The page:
"Disadvantages

    Privately held companies have several advantages over publicly traded companies. A privately held company has no requirement to publicly disclose much, if any, financial information; such information could be useful to competitors. For example, publicly traded companies in the United States are required by the SEC to submit an annual Form 10-K containing a comprehensive detail of a company's performance. Privately held companies do not file Forms 10-K; they leak less information to competitors, and they tend to be under less pressure to meet quarterly projections for sales and profits.


    Publicly traded companies are also required to spend more for certified public accountants and other bureaucratic paperwork required of all publicly traded companies under government regulations. For example, the Sarbanes-Oxley Act in the United States does not apply to privately held companies. The money and income of the owners remains relatively unknown by the public.
    Stockholders

    In the United States, the Securities and Exchange Commission requires that firms whose stock is traded publicly report their major stockholders each year.[1] The reports identify all institutional shareholders (primarily, firms owning stock in other companies), all company officials who own shares in their firm, and any individual or institution owning more than 5% of the firm’s stock.[1]"

    Public company - Wikipedia, the free encyclopedia



    I suppose if it was none of my business (or any other random American's business) to know various aspects about huge institutions that have huge effects on the lives of hundreds of thousands of people, it wouldn't be legally required to report all of it publicly, now would it?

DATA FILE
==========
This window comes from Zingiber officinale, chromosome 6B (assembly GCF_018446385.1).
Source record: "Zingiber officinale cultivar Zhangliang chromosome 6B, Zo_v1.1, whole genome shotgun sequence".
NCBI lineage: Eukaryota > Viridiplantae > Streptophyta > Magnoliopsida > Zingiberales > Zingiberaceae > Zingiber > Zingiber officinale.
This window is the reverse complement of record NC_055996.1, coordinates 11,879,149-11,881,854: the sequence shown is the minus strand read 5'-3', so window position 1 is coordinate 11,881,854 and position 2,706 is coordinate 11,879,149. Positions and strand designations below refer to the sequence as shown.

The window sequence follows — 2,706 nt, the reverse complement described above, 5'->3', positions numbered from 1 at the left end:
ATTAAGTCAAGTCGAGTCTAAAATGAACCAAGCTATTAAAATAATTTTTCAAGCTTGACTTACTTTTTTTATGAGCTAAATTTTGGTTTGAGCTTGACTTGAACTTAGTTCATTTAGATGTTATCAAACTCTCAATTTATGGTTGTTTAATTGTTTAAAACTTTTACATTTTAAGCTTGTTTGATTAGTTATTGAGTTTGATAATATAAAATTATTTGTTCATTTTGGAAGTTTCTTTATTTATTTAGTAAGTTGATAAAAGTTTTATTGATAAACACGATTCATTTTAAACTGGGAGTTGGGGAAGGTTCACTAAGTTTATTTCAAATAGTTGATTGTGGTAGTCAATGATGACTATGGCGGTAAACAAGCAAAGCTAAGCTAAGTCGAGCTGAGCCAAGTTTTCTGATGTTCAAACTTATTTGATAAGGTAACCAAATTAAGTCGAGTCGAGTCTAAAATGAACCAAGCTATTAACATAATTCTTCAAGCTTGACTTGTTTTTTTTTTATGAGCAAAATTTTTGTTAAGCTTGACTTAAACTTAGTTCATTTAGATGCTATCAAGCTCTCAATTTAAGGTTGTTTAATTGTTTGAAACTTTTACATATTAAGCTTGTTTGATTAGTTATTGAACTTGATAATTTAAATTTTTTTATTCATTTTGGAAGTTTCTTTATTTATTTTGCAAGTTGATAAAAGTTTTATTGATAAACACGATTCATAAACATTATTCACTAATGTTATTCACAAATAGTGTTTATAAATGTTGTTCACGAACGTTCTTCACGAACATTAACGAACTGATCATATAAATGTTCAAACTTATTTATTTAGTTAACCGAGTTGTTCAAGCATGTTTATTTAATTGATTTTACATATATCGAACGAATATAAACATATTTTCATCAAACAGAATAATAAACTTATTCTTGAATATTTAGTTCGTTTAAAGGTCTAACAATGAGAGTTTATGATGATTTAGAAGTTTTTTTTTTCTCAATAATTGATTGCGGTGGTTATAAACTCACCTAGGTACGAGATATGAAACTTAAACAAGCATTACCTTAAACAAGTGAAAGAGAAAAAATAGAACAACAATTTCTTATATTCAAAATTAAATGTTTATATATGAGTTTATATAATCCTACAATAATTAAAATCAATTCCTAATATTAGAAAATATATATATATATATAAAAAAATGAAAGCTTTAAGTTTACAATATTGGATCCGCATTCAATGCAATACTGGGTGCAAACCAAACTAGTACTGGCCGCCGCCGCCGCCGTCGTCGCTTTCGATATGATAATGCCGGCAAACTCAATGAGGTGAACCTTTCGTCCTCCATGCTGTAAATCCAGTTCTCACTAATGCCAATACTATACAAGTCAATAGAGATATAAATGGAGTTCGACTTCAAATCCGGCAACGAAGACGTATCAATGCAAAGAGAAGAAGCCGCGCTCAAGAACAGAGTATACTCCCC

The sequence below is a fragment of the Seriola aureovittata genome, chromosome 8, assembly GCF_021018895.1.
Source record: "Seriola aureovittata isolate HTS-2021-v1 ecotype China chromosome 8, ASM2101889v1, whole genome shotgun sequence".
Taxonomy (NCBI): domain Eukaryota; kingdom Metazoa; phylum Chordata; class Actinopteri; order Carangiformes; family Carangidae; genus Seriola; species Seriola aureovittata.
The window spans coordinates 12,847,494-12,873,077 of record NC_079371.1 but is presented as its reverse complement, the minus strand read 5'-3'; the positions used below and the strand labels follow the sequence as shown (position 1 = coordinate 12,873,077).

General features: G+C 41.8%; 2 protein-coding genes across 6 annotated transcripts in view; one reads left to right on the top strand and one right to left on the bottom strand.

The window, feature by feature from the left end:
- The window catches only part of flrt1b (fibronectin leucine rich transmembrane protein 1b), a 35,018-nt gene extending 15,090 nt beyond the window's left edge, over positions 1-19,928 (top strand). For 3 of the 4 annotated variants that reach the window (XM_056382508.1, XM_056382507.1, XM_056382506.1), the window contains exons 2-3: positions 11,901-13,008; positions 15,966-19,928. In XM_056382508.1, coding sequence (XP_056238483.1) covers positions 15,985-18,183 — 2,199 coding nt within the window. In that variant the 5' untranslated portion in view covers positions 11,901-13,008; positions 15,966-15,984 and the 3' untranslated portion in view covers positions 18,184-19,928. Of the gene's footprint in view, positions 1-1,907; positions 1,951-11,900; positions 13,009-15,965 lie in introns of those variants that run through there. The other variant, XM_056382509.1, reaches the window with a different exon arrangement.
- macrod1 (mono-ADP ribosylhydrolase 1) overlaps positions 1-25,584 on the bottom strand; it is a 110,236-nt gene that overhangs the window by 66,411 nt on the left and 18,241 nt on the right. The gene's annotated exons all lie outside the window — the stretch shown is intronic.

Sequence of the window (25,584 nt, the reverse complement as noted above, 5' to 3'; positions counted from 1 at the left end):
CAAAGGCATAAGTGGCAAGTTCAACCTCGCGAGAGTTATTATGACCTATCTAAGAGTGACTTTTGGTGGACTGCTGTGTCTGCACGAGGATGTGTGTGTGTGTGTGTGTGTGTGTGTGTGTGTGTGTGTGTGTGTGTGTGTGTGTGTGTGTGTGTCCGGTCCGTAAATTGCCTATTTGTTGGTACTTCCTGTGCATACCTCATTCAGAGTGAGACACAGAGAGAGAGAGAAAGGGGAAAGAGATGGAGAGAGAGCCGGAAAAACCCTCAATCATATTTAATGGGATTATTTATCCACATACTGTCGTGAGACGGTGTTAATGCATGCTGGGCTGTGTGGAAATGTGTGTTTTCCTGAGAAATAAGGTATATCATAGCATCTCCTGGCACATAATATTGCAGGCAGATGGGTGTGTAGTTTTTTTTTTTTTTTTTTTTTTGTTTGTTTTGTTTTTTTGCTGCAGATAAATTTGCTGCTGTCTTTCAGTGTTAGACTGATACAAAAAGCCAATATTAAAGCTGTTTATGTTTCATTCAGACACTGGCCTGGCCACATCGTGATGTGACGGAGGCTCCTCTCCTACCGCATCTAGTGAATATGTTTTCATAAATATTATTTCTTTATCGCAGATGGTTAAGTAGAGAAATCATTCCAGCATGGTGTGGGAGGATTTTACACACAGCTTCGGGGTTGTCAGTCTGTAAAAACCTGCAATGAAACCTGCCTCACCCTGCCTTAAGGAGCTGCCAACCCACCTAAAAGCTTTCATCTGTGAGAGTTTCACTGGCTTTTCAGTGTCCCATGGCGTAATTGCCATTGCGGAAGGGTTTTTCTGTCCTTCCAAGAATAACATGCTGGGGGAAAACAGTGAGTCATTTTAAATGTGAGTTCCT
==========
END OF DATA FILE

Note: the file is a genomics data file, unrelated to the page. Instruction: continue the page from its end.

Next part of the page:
So, do you have an actual argument against a lowest wage/highest salary ratio cap?
     
  6. outis

    outis Member

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    zing!
    A right-wing argument would be most interesting (meaning funny). Unfortunately, right-wingers tend to be no-shows.
    If you're willing to consider left-wing arguments (boring, I know), I might be able to help. If you're willing to entertain the notion of someone you call "insane" that is. Or you could simply refer to the first page.

    Here's hoping a right-winger will show up.
    Yes, do tell why it's OK if your "job creators" spend their lump-of-money on ridiculous remunerations while millions are unemployed.
     
  7. Reverend Rick

    Reverend Rick Frubal Whore
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    It is not the reason nor function of a corporation to create jobs. Jobs are a byproduct of a corporation. There are many factories run primarily with robots.

    The main function of a corporation is to create profit for their shareholders.

    People think shareholders are primarily "rich folks" but more times than not, the lion's portion of shareholders are pension plans and 401K's
     
  8. outis

    outis Member

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    I agree, though the propaganda aimed at the masses does not.
    But tell me... why should the citizens of a free country grant limited liability (among other priviledges) to the owners of these corporations then?

    Back to the propaganda, are we?
    "People" would be right and you would be a dissembler or a dupe.
    Anyone can look up the numbers.
     
  9. Sunstone

    Sunstone De Diablo Del Fora
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    The main function of a corporation is whatever society says it is. It has no "main function" apart from the value judgement of society. Currently, the main function is to create profit for shareholders. But that wasn't the case fifty years ago, and it might not be the case in another ten or twenty years, either.
     
  10. MysticSang'ha

    MysticSang'ha Big Squishy Hugger
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    Depending on the corporation, this is true.

    I understand corporations to be a personal liability shield for owners and investors so if any wrongdoing were done by the company, the owners and investors would be protected from the courts. It's also an organization that is set up to outlive the founder indefinitely and doesn't require next of kin bloodlines to decide who takes the helm.

    Overall, IMO, though jobs may be a by-product while profit may be the primary motive for some particular corporations, I expand the definition to include that corporations simply exist to create wealth, however the owners, shareholders, and patrons define "wealth". What exactly does that ROI entail? Is it discretionary time? Working capital for new or expanding businesses? Real estate? Political lobbying? Franchising in multiple countries?